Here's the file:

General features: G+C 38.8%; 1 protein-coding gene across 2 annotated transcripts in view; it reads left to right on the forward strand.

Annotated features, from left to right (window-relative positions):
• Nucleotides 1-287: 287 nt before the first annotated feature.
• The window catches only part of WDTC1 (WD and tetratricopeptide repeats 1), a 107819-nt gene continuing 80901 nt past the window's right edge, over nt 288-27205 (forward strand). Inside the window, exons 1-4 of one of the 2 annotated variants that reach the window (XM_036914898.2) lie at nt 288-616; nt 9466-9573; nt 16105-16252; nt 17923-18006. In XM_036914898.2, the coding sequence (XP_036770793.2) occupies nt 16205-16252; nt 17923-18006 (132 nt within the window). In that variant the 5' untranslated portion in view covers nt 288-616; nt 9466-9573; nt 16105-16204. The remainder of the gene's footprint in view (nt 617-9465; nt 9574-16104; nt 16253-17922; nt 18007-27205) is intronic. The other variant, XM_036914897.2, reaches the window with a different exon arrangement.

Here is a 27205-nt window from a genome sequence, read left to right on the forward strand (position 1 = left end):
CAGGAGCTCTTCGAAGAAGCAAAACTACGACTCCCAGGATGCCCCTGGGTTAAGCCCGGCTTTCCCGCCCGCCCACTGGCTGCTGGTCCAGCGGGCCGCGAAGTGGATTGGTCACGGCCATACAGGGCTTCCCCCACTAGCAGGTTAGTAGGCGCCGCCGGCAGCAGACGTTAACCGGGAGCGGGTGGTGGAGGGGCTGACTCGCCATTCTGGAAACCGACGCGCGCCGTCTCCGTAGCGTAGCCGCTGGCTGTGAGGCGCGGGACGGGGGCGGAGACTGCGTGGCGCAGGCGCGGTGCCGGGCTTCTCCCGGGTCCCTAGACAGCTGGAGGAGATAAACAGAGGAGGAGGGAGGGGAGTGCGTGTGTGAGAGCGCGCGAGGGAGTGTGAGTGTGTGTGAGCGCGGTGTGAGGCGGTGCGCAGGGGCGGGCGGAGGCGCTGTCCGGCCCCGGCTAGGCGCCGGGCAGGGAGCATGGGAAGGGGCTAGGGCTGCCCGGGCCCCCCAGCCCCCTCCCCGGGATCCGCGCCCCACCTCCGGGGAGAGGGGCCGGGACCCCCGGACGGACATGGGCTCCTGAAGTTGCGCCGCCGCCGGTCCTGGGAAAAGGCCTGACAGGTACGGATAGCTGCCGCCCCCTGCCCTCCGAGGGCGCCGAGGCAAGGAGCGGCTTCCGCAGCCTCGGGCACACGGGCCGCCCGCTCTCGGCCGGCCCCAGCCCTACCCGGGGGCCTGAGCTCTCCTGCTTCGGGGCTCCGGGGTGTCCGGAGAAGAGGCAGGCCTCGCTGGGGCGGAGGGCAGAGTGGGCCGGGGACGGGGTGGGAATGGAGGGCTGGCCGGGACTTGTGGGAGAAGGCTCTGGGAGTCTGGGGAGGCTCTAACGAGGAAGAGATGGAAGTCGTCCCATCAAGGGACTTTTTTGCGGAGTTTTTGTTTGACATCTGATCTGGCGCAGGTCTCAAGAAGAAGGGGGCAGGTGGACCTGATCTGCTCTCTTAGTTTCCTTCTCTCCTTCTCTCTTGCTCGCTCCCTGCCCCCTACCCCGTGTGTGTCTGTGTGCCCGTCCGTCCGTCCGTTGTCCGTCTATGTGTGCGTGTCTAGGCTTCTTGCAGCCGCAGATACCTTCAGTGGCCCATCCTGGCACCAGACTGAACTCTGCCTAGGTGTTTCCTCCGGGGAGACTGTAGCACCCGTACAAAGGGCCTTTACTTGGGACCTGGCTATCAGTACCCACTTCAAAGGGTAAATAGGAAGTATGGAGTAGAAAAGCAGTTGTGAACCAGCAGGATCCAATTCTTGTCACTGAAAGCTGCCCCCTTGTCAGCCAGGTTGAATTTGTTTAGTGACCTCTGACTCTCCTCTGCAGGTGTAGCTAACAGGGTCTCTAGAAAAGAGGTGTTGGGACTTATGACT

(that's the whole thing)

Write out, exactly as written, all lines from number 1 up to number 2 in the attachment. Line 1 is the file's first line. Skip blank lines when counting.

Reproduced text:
General features: G+C 38.8%; 1 protein-coding gene across 2 annotated transcripts in view; it reads left to right on the forward strand.

Annotated features, from left to right (window-relative positions):